Sermons on “Luke”
Today’s Gospel story is a continuation of last week’s where Jesus opens the book of the prophet Isaiah and finds the place where it is written, “The Spirit of the Lord is upon me, because he has anointed me to preach good news to the poor. …” Jesus then closes the book and gives it back to the attendant, and sits down. As everyone is watching him and he says, “Today this scripture has been fulfilled in your hearing.”
With Isaiah’s words still echoing in the synagogue, Jesus turns his listeners’ expectations upside down. By saying these words from Isaiah and giving examples of the widow of Zarephath and the leper Naaman Jesus scandalizes his hearers by stating that the only successes the prophets Elijah and Elisha had at healing were with pagan foreigners. Jeremiah the young prophet and Paul the apostle also speak from a prophetic position that is not welcome, at least not at first.
This is the full service we held on Sunday, January 27, 2019 in the church office as the heat was inoperative in the rest of the church. National Grid was able to restore our heat Sunday afternoon.View Sermon
On this First Sunday after the Feast of the Epiphany we always celebrate the baptism of Jesus by John in the River Jordan. Since we are in Year C, it’s Luke’s version that we read. As the evangelist most preoccupied with the formation of the church, Luke emphasizes the importance of the bestowal of the Holy Spirit in both his gospel and the history book of the New Testament (also written by Luke), the Book of Acts.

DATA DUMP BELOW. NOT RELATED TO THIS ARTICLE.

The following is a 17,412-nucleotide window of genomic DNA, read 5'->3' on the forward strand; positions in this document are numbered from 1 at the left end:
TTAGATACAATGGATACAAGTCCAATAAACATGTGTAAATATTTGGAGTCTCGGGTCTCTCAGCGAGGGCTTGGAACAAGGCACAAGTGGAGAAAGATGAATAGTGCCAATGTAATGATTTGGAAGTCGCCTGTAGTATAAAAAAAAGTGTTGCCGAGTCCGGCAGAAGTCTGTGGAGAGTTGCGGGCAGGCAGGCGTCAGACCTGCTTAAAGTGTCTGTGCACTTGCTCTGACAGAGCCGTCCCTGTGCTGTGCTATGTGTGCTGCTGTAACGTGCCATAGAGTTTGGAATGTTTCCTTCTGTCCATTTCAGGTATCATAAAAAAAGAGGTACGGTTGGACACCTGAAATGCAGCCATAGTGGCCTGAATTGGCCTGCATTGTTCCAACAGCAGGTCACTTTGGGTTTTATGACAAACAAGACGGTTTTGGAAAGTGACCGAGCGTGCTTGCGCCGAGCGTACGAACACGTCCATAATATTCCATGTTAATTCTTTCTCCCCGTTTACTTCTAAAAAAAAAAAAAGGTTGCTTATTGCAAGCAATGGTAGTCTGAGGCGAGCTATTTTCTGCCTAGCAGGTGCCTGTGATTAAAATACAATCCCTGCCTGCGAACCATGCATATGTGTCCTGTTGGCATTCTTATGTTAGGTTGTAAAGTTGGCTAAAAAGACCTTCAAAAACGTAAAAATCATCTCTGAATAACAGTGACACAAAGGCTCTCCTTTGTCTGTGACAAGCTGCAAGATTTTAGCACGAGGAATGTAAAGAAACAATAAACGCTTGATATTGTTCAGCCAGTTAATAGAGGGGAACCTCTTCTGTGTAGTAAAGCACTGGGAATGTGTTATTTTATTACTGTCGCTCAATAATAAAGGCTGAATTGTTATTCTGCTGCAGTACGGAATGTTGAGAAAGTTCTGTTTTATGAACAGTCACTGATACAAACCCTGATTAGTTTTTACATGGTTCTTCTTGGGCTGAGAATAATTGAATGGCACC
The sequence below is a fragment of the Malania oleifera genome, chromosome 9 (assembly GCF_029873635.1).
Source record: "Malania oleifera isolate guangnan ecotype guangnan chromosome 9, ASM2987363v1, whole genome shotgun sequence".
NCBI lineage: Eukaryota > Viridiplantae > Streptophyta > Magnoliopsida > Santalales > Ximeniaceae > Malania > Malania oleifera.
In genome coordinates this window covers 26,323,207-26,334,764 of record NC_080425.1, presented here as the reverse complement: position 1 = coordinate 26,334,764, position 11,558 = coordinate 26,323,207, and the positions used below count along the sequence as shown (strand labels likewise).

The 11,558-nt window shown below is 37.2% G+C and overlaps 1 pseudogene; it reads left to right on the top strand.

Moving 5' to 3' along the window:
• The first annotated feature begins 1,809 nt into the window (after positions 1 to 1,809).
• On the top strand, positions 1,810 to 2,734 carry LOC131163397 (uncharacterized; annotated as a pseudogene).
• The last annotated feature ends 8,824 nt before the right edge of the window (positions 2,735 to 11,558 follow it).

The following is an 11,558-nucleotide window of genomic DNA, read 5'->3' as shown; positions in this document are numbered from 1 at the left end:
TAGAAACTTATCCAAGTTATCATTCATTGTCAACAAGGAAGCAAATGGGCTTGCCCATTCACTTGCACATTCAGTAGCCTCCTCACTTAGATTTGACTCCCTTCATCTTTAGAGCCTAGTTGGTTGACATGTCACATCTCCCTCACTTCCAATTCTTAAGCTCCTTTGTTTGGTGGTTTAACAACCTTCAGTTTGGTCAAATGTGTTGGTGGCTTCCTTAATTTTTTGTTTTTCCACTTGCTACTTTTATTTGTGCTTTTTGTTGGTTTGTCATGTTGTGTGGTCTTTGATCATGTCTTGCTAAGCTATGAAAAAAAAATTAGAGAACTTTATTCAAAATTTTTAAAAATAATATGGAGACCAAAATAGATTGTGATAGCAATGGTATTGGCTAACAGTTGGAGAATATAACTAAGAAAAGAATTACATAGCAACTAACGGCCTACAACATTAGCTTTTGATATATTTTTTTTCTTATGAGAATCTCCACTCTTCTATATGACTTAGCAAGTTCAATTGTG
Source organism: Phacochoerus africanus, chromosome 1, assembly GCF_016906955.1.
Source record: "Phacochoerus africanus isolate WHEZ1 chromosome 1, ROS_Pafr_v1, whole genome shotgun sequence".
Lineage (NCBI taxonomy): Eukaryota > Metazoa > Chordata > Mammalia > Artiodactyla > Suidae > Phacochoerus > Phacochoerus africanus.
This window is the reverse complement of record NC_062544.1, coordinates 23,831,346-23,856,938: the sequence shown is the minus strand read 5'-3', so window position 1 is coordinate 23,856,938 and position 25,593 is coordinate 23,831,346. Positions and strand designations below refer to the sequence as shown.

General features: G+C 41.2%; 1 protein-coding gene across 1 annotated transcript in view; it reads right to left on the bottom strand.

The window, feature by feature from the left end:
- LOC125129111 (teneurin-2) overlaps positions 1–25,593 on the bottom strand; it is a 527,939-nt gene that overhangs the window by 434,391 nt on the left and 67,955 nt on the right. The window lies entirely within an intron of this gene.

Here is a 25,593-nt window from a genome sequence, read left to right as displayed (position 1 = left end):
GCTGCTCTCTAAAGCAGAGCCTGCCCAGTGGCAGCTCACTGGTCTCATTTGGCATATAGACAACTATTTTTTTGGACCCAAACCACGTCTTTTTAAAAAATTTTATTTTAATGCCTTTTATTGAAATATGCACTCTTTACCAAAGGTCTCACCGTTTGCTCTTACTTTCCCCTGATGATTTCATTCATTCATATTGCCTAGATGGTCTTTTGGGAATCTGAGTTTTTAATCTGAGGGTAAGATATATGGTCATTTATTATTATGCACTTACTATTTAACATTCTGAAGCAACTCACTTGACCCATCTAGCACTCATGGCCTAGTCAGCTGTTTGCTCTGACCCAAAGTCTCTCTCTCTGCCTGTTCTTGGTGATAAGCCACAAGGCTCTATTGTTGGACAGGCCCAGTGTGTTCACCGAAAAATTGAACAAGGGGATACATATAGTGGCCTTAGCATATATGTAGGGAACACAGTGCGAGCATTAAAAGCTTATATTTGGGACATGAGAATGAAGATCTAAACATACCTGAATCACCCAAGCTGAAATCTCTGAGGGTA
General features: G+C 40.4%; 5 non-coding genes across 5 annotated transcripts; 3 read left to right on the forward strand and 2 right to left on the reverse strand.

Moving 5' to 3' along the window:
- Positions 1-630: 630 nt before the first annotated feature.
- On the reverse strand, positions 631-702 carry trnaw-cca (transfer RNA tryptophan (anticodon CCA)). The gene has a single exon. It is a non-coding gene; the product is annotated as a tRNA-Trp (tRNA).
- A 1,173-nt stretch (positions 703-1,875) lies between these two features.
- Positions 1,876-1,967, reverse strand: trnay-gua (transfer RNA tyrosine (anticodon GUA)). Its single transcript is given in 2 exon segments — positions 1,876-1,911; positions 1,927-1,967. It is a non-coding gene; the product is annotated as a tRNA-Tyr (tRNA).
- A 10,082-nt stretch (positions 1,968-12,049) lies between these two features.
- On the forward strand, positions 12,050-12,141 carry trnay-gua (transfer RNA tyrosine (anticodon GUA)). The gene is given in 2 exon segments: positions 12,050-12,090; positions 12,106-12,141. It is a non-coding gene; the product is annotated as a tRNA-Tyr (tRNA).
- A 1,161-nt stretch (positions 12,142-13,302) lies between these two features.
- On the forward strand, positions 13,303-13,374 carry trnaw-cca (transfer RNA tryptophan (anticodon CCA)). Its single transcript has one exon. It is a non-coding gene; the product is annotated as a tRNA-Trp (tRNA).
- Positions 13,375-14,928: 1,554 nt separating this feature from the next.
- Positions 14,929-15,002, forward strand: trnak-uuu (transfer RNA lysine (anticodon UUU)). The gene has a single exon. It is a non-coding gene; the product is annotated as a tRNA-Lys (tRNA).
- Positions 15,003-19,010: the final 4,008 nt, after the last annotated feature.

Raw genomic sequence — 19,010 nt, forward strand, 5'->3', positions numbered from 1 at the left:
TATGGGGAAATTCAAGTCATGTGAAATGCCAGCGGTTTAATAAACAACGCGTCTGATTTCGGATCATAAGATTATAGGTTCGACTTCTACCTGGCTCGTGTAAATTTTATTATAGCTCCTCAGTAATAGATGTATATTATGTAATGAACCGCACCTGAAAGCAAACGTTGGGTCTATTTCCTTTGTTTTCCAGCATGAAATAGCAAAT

Sometimes, but not always, it is helpful to describe things by what they are not. Let’s try this with our baptisms.
1. Baptisms are not “christenings,” even though the word “Christ” is in its name. We christen boats; we baptize people.
2. Baptisms did not begin with Jesus or John the Baptist. Baptisms were an ancient custom in Judaism for purification of the body Baptism, next to circumcision and sacrifice, was an absolutely necessary condition to be fulfilled by a proselyte, or newcomer, to Judaism.
3. Purification from sins was also not a new idea with John. Baptism was practiced in ancient (Ḥasidic or Essene) Judaism.
4. Baptisms are not about dunking someone in water, though some traditions, ie.,American Baptists, practice full immersion, but usually not Episcopalians- though we can. The water is critical to baptisms, however. Interesting to note that in ancient Judaism, full immersion 3 times in water was a part of baptism.
In addition to naming the Holy Spirit and fire, beginning in the baptisms John performed, the church has used this joining, this “initiation rite, ” to name the child or adult about to be baptized. This too is different from its ancient roots.Names are the first means by which we are set apart.